A Little Pet Hen

These days, hearing about (or admitting to) having a chicken as a pet might seem a tad unusual, or, in some circles, eccentric. But, back when it was common to have backyard flocks, it was not uncommon to have one or two special hens that were not only useful egg-layers, but were treated as pets, too.

This child’s activity book from 1942 shows what could have been Tillie’s great-great-great-great-great grandmother. Certainly, there’s a family resemblance, the little hen has the same commanding attitude. No wonder the cat is letting her drink the milk first!


  1. That is cute, so would have pet hens back in the day been allowed to have a normal life span and die of natural causes and maybe just old age at the grand old age of seven to eight years old while not ending up in the stew pot, like your flock of retired girls ? I could imagine more than one farm had a walking lawn ornament who was just there, and you said more likely a hen, and a pet. Probably a few roosters, I know I heard stories of old grandfathers having a pet rooster who come inside to listen to the radio with them in the evenings.

    • Good question, Kit! Most chickens, even the ones singled out for special attention, were still first and foremost useful farm animals. They were seen with affection, but were not spared from sale or consumption. However, the best laying hens were kept for breeding, and certainly a favored bird might have been slipped into that group. A few roosters were kept into old age (and how much better the flock would be if a gentleman was the sire of future broods!) What you did have were children mingling with farm animals. In the Victorian era it was a part of a child’s education to learn kindness to farm animals, and countless story books put names and personalities on farm animals (think “Black Beauty”) which today are faceless and unknown to most children.

  2. Thanks Terry, know I know when my grandmother was growing up on her family farm, she hated any slaughter and would get in trouble with her mother by trying to make the chickens into pets. The only thing on the farm animal wise that could have a name was the milk cow, the mules and the small dog she rescued and raised. Not even the barn cats would have names. Her father was the same way and if they had to slaughter the pigs or older cows he couldn’t stay any where near they were doing it, and he when he could always hired someone else to do and on that day would stay away. My mother can remember in the 50’s at easter they were given a pet chick, acourse it grew into a rooster, and it did, off to my great grandmother’s farm it went. The way my grandmother and mother are, I am have a feeling my grandfather had to pay for that rooster’s care all it’s life, and it never ever ended up dinner, otherwise I if my grandmother had found out, she would have had my grandfather’s hide because he had promised my mom and rooster that it would have a farm. I know her grandmother made a joke once that the chicken they were eating was that rooster, and she threw up all the table. Let’s say that subject never came up again. They also had a pet duck that ended up the same way, on a friend’s farm, the duck won’t ever eat corn like a normal duck, and my grandfather had to end up taking a bag of dog food over because that is what Quack Quack would eat, and had to feed that duck at least for a while on that farm too. His friend found Quack Quack to be the weirdest duck ever, she was a girl at least and hopefully provided eggs for his farm for however longer she lived. I am sure others have similair stories out their too.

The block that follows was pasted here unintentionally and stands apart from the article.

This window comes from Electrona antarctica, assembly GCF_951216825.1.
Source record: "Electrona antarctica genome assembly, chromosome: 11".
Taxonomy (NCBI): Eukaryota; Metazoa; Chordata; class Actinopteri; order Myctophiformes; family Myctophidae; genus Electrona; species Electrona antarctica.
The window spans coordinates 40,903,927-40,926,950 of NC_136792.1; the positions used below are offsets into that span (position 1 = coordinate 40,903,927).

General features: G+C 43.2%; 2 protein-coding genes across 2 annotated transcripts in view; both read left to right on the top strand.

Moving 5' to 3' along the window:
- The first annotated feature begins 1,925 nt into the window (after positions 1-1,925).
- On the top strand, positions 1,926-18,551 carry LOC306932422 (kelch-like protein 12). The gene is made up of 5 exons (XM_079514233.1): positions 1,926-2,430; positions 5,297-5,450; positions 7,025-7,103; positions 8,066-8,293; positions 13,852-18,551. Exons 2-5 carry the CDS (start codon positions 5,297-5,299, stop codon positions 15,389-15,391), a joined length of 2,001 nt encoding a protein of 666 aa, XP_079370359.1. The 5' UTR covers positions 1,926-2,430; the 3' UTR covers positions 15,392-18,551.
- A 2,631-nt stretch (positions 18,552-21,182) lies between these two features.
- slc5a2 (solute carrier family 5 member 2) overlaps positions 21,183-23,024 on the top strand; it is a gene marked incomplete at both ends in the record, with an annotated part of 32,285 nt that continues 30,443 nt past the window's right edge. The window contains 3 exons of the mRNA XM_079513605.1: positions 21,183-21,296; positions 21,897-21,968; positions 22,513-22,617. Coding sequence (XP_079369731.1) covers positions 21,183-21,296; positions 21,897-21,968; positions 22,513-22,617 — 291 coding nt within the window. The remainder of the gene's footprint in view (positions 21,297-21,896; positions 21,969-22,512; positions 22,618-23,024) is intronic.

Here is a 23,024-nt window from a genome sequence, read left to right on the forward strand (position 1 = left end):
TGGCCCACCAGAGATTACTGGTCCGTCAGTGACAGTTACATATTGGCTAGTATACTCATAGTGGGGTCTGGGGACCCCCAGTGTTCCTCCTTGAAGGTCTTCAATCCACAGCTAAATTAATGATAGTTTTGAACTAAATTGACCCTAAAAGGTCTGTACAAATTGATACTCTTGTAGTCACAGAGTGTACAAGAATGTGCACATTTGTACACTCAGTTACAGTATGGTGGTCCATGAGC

3. This happens a lot at my farm. The chickens always chase the cat from her bowl of milk and for some reason the cat never sticks up for herself. I have to feed the farm cats at night when the hens are roosting.